Science and Technology Making Headlines

Nov. 20, 2015


Most asteroids are thought to be pieces of ancient space material that never formed into planets. The majority of them orbit the sun in a belt between Mars and Jupiter, but many are cast out into eccentric orbits that occasionally cross paths with planets. Goddard Space Flight Center Conceptual Image Lab/NASA

Coming toward a planet like yours

Asteroids could be hurtling toward Earth at any moment.

Luckily, there is a group of researchers, including scientists from Lawrence Livermore, who are hunting those asteroids and looking for ways to stop them in their tracks long before they crash into Earth.

It's not enough to just spot a new asteroid, but its orbit also needs to be tracked to determine where it's going in the future and how likely it is to cross paths with Earth.

Dave Dearborn, a physicist at Lawrence Livermore National Laboratory, and one of the most experienced nuclear weapons designers on Earth, is  investigating the use of warheads as a means to destroy asteroids and save Planet Earth.


Climate change effects on Grinnell glacier, Glacier National Park, has receded out of sight as noted in photographs taken in 1911 and again in 2009.

One sentence that changed the world

Lawrence Livermore premiere climate scientist Benjamin Santer recently opined in Nature about the future of climate change science and how one sentence in a report 20 years ago changed the world.

As the 2015 Paris climate summit approaches, it is worth noting that this month marks 20 years since the Madrid meeting at which the Intergovernmental Panel on Climate Change (IPCC) declared that “the balance of evidence suggests a discernible human influence on global climate.”

Support for the 1995 IPCC statement came from the physical understanding of heat-trapping properties of greenhouse gases, observations of warming and comparisons of modeled and observed climate-change patterns (climate 'fingerprinting').

The human-caused warming signal and the noise of natural climate variability are now better quantified. This signal has dominated since the 20th century.



The Department of Energy’s National Nuclear Security Administration and its three national labs will work with NVIDIA’s PGI® software to create an open-source Fortran compiler designed for integration with the widely used LLVM compiler infrastructure.

Compiling the data

The Department of Energy’s National Nuclear Security Administration (NNSA) and its three national labs, including Lawrence Livermore, have reached an agreement with NVIDIA’s PGI® software to create an open-source Fortran compiler designed for integration with the widely used LLVM compiler infrastructure.

LLVM is a collection of reusable compiler and tool chain technologies with a modular design that facilitates support for a wide variety of programming languages and processor architectures.

The project is being spearheaded by the Lawrence Livermore, Sandia and Los Alamos national laboratories in response to the need for a robust open-source Fortran solution to complement and support the burgeoning use of LLVM and the CLANG C++ compiler in the HPC community.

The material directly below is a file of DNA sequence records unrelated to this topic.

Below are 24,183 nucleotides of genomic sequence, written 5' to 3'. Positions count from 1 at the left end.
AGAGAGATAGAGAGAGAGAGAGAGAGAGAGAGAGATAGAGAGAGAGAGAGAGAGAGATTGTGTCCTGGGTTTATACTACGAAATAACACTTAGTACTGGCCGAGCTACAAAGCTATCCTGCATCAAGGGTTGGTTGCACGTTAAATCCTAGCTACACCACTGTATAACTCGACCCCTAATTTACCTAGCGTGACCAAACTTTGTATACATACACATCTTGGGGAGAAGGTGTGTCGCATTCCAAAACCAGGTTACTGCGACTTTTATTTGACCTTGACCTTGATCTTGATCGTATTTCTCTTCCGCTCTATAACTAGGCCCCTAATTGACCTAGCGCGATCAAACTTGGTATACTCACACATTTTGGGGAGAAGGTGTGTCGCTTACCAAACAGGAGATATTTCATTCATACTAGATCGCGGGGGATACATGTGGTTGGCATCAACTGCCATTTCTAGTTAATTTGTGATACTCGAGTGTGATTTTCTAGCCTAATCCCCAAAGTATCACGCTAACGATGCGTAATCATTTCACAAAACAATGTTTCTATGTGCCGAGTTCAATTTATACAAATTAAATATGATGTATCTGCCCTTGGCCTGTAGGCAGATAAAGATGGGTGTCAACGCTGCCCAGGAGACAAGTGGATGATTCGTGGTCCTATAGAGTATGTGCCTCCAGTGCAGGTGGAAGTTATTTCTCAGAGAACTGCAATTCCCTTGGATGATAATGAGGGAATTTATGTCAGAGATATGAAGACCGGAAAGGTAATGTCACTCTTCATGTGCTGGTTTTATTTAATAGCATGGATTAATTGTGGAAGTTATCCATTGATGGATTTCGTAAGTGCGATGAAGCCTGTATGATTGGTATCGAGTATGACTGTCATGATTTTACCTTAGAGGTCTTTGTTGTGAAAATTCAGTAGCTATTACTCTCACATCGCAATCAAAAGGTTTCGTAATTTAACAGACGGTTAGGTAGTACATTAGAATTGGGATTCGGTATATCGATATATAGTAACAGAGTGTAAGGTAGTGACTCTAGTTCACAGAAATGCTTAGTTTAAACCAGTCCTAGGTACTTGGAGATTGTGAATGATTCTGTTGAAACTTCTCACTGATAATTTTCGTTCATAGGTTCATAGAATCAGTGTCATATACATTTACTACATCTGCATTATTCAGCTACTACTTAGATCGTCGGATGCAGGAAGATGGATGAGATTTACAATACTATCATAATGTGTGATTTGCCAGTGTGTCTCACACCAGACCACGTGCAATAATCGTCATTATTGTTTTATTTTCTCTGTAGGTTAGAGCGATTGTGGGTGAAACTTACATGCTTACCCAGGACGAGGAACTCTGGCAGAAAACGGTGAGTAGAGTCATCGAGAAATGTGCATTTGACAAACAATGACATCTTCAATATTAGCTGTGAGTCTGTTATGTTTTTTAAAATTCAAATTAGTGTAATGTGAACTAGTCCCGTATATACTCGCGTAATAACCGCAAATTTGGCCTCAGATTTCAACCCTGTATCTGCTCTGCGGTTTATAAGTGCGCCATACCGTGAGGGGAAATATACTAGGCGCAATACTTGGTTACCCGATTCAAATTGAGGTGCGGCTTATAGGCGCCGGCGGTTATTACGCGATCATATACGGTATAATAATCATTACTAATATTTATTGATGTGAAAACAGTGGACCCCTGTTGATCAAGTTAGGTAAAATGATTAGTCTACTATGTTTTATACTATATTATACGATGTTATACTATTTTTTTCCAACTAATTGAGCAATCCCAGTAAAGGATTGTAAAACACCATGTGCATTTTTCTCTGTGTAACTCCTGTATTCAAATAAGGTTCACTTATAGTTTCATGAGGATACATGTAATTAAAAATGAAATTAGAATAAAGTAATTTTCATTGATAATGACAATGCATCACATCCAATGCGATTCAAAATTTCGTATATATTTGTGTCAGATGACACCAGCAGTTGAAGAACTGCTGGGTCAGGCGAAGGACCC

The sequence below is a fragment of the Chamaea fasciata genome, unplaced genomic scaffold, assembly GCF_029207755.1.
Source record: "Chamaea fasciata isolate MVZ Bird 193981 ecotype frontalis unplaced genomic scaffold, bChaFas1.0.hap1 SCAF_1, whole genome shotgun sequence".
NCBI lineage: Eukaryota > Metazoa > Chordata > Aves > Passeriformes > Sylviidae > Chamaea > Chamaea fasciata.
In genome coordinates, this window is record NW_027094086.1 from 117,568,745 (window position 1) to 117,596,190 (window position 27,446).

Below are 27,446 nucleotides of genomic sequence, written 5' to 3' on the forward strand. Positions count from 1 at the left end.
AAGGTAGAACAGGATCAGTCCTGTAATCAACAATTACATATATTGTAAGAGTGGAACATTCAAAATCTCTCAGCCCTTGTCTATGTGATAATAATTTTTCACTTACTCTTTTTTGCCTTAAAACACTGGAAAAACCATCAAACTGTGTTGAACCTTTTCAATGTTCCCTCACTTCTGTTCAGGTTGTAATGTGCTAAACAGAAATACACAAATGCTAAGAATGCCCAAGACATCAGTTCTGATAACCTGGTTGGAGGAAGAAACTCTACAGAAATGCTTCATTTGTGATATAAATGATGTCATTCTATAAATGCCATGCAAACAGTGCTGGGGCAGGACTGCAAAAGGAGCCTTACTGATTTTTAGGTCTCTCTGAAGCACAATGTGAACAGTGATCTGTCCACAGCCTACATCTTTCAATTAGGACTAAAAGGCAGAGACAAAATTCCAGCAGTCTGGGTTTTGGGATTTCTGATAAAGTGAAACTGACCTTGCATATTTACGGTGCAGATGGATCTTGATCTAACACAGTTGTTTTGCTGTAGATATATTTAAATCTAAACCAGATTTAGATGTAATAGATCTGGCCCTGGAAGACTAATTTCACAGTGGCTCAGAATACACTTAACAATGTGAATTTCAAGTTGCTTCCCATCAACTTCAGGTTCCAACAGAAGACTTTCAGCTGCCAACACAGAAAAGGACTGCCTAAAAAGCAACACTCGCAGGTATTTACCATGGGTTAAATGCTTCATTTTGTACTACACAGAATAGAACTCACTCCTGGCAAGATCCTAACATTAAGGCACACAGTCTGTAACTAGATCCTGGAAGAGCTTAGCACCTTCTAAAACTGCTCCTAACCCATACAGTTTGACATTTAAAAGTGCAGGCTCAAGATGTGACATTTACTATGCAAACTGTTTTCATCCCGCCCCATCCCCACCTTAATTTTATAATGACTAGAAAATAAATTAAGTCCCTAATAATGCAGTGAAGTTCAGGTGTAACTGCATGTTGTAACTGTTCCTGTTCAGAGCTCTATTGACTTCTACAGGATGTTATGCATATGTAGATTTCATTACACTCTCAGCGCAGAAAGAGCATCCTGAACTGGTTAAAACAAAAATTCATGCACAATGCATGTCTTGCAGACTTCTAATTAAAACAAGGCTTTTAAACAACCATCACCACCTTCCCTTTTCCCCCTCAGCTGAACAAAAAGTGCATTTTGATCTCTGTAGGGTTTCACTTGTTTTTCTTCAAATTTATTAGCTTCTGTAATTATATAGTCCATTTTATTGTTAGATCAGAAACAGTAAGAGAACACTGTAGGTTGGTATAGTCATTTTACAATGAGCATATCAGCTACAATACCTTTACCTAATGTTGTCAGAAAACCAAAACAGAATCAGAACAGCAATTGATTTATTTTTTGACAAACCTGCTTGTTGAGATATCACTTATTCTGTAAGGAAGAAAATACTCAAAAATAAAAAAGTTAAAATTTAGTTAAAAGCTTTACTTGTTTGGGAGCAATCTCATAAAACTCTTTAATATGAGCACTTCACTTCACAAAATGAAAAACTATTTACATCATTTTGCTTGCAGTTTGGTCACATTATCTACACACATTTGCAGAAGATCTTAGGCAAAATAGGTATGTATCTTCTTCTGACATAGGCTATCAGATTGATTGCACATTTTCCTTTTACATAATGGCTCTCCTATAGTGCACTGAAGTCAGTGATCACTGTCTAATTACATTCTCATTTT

LLNL scientists Gaby Loots (left) and Aimy Sebastian count live cells for their research tying a specific protein that has been found to inhibit prostate cancer metastasis to bone. Photo by Julie Russell/LLNL.

Curbing prostate cancer

Scientists from Lawrence Livermore, in collaboration with researchers from University of California campuses at Merced and Davis, have found that a specific secreted protein inhibits prostate cancer metastasis to bone.

Prostate cancer is the most frequently diagnosed cancer and the second leading cause of cancer-related deaths among men in the U.S. If detected at early stages the prognosis is quite favorable; however, aggressive forms of metastatic prostate cancer spread primarily to the skeleton.

Bone tumors cause great pain, promote fractures and ultimately represent the main cause of morbidity, with a 70 percent incidence documented by autopsies, according to Gabriela Loots, an LLNL biomedical scientist and an associate adjunct professor at UC Merced. Development of new therapies for the prevention and treatment of prostate cancer bone metastasis depends on understanding the dynamic reciprocal interactions between prostate cancer cells and the bone microenvironment.



LLNL researcher Jianchao Ye shows off an improved lithium ion battery. Photo by Julie Russell/LLNL

Building a better battery

That battery that powers the headlight on bicycles may last a little longer with a boost from hydrogen.

Lawrence Livermore scientists have found that lithium-ion batteries operate longer and faster when their electrodes are treated with hydrogen.

Lithium-ion batteries are a class of rechargeable battery in which lithium ions move from a negative electrode to a positive electrode during discharge and then back again when charging. Several key characteristics of lithium ion battery performance – capacity, voltage and energy density – are ultimately determined by the binding between lithium ions and the electrode material. Subtle changes in the structure, chemistry and shape of an electrode can significantly affect how strongly lithium ions bind to it.

Through experiments and calculations, the LLNL team discovered that hydrogen-treated graphene nanofoam electrodes show higher capacity and faster transport in lithium-ion batteries.

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The Lab Report is a weekly compendium of media reports on science and technology achievements at Lawrence Livermore National Laboratory. Though the Laboratory reviews items for overall accuracy, the reporting organizations are responsible for the content in the links below.